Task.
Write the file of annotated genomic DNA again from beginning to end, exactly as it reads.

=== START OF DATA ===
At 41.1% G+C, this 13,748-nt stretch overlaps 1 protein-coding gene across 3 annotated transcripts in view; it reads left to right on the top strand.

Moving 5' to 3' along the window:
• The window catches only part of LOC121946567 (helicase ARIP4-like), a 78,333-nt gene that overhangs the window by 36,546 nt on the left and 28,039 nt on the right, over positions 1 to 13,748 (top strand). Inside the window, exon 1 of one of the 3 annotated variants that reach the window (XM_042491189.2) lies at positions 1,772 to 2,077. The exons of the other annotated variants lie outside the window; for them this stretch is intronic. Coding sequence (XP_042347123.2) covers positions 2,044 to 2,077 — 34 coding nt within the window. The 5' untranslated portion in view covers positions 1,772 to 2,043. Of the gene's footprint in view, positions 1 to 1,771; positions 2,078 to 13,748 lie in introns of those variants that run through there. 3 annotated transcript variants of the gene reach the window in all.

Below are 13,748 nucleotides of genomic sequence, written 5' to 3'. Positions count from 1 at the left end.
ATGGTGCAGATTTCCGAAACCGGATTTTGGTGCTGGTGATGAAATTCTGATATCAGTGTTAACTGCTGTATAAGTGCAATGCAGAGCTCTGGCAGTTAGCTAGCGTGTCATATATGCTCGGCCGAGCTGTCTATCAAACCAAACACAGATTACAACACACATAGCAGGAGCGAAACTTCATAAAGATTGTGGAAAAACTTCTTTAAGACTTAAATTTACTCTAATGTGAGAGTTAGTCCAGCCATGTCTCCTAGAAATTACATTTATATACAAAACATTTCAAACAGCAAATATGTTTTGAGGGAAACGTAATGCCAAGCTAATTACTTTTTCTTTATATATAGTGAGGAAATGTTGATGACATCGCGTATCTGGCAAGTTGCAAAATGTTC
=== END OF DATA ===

At 41.1% G+C, this 13,748-nt stretch overlaps 1 protein-coding gene across 3 annotated transcripts in view; it reads left to right on the top strand.

Moving 5' to 3' along the window:
• The window catches only part of LOC121946567 (helicase ARIP4-like), a 78,333-nt gene that overhangs the window by 36,546 nt on the left and 28,039 nt on the right, over positions 1 to 13,748 (top strand). Inside the window, exon 1 of one of the 3 annotated variants that reach the window (XM_042491189.2) lies at positions 1,772 to 2,077. The exons of the other annotated variants lie outside the window; for them this stretch is intronic. Coding sequence (XP_042347123.2) covers positions 2,044 to 2,077 — 34 coding nt within the window. The 5' untranslated portion in view covers positions 1,772 to 2,043. Of the gene's footprint in view, positions 1 to 1,771; positions 2,078 to 13,748 lie in introns of those variants that run through there. 3 annotated transcript variants of the gene reach the window in all.

Below are 13,748 nucleotides of genomic sequence, written 5' to 3'. Positions count from 1 at the left end.
ATGGTGCAGATTTCCGAAACCGGATTTTGGTGCTGGTGATGAAATTCTGATATCAGTGTTAACTGCTGTATAAGTGCAATGCAGAGCTCTGGCAGTTAGCTAGCGTGTCATATATGCTCGGCCGAGCTGTCTATCAAACCAAACACAGATTACAACACACATAGCAGGAGCGAAACTTCATAAAGATTGTGGAAAAACTTCTTTAAGACTTAAATTTACTCTAATGTGAGAGTTAGTCCAGCCATGTCTCCTAGAAATTACATTTATATACAAAACATTTCAAACAGCAAATATGTTTTGAGGGAAACGTAATGCCAAGCTAATTACTTTTTCTTTATATATAGTGAGGAAATGTTGATGACATCGCGTATCTGGCAAGTTGCAAAATGTTC